In generating theories of accounting that are based upon what accountants actually do, it is assumed (often implicitly) that what is done by the majority of accountants is the most appropriate practice. In adopting such a perspective there is, in a sense, a perspective of accounting Darwinism a view that accounting practice has evolved, and the fittest, or perhaps best, practices have survived. Prescriptions or advice are provided to others on the basis of what most accountants do, the logic being that the majority of accountants must be doing the most appropriate thing.

Accounting is a human endeavour, practiced in multiple contexts, so of course there are going to be numerous views on how to do accounting and financial reporting. Often the preferred and most successful methods will be those that have the most favourable outcome for companies (eg. maximise profits, smooth profits, maximise share prices or achieve short term gains). These outcomes may not necessarily coincide with those that are in the best interests of the public. Sometimes accounting practices are driven by short term goals, and may in fact even be detrimental to the long term viability of a company (eg. as evidenced in corporate collapses). Further, best practices developed in one sector (or country) may not be consistent with best practice in another sector (or country) (eg, revenue recognition or asset definition/ measurement in different situations,). As professionals, accountants should be mindful of the public interest, and should also ensure that their body of work is based on a logical and consistent framework.

This view also supports the status quo, and does not allow for a broader outlook and the possibility that there may in fact be a better, more equitable, more useful way of accounting and reporting. Just because the majority of accountants do something, this does not necessarily mean there is not a better, unknown approach (unless we start adopting all sorts of assumptions about the high level of efficiency of accountants in determining what methods best reflect the underlying performance and position of particular entities).

The other point that must be appreciated is that the longer the time that particular accounting methods have been used then arguably the greater will be the resistance of accountants to change. A change

ACCY305 Financial Accounting III Autumn Session 2012

Tutorial Solutions Week 3

in accounting methods means that accountants and users of financial statements need to retrain and, realistically, there may be some opposition to this. Also, there could be many contractual arrangements in place that use accounting numbers (for example, borrowing agreements with banks or accounting-based bonus schemes negotiated with employees) and hence there could be all sorts of social and economic consequences if the accounting rules, and hence, the ultimate accounting numbers, change.

There is also an argument by some researchers, identified as critical theorists (covered in Deegan, 2009, Chapter 12), that financial accounting practices tend to provide results that favour people with control over capital at the expense of those without capital. These powerful people will tend to argue against reform if it appears that new rules will favour those who have traditionally had limited wealth. By conforming to the status quo without question, taken-for-granted assumptions are automatically applied, and this can only favour the elite and the most powerful in society (Dillard 1991). For

instance, Macintosh (1994, p 254) suggests that the maximising of shareholder wealth objective of the firm, is a euphemism for top executives' wealth because of the wealth THEY accumulate through excessive salary packages which include bonus stock options and handsome bonus plans.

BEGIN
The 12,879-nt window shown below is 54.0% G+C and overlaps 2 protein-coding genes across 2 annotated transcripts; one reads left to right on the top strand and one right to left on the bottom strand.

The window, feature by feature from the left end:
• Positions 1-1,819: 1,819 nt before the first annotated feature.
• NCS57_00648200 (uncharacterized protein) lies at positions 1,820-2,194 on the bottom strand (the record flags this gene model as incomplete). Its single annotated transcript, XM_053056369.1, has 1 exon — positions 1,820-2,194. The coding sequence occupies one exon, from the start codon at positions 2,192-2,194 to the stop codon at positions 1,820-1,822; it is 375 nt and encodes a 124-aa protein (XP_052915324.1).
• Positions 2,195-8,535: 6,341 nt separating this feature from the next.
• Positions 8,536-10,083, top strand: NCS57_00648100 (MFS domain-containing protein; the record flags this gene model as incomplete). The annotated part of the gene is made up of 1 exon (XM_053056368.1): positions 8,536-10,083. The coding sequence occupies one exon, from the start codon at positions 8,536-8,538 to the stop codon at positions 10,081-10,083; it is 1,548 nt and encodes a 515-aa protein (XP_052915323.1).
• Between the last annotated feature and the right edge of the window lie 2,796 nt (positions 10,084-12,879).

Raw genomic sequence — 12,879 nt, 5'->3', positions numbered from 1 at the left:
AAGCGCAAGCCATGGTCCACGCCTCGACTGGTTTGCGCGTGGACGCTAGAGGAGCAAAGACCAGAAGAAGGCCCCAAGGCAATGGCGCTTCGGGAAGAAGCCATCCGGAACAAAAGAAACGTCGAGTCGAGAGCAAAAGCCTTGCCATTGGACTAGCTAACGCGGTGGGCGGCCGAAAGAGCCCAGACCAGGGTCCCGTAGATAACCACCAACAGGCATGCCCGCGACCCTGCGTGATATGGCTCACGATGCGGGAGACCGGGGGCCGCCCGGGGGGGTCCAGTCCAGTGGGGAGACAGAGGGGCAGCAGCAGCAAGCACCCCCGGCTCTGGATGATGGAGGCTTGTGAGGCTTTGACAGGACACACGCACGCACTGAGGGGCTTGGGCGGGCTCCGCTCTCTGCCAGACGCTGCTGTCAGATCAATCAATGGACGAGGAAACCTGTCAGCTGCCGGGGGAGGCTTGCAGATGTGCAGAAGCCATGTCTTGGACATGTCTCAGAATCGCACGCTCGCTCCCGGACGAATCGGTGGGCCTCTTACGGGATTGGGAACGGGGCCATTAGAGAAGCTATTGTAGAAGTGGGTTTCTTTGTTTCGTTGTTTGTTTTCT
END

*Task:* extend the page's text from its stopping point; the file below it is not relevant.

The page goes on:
1.20 What role do value judgements have in determining what particular accounting theory a researcher might elect to adopt to explain or predict particular accounting phenomena?

See Week 2 lecture notes.

Selecting a theory always involves a value judgement. Even if the researcher is adopting a positive theory on the grounds of objectivity, this still involves value judgements. In this case the researcher is making the claim (ie, his or her opinion) that this method is based on scientific method and will necessarily produce the most objective results. However, this methodology involves a number of decisions (ie value judgements) what are the parameters of the study, what variables will be introduced, what will the sample size be, what mathematical model will be used to analyse the data, how the results are interpreted, what is done with exceptions (there are always exceptions!), how and where the results are communicated, what language is used, who is financing the study etc.

Value judgements have a great deal to do with what theory a researcher might elect to use to explain or predict particular phenomena. To demonstrate this, we can consider the alternative theories accounting researchers might use to explain why companies elect to voluntarily produce information about their social and environmental performance. If I believed that corporate managers are motivated by self-interest then I would embrace an economics-based theorysuch as Positive Accounting Theorythat has self-interest (tied to wealth maximisation) as one of the fundamental

ACCY305 Financial Accounting III Autumn Session 2012

Tutorial Solutions Week 3

assumptions about what drives human behaviour. These people would have a predisposition towards believing that all human activityincluding the disclosure of social and environmental information is undertaken to the extent that the activity can somehow be related back to positively impacting the managers wealth. By contrast, if I was a researcher who embraced a vision of sustainable developmentwhich in itself typically requires people of current generations to sacrifice current consumption to the extent it is in the interests of future generationsthen I would reject Positive Accounting Theory as self-interest and sustainable development are to a great extent, mutually exclusive. Such a researcher would embrace another theoretical perspective (perhaps such as legitimacy theory or stakeholder theory, which we discuss in Chapter 8). It is interesting to note that almost no researchers in the area of social and environmental accounting embrace Positive Accounting Theory.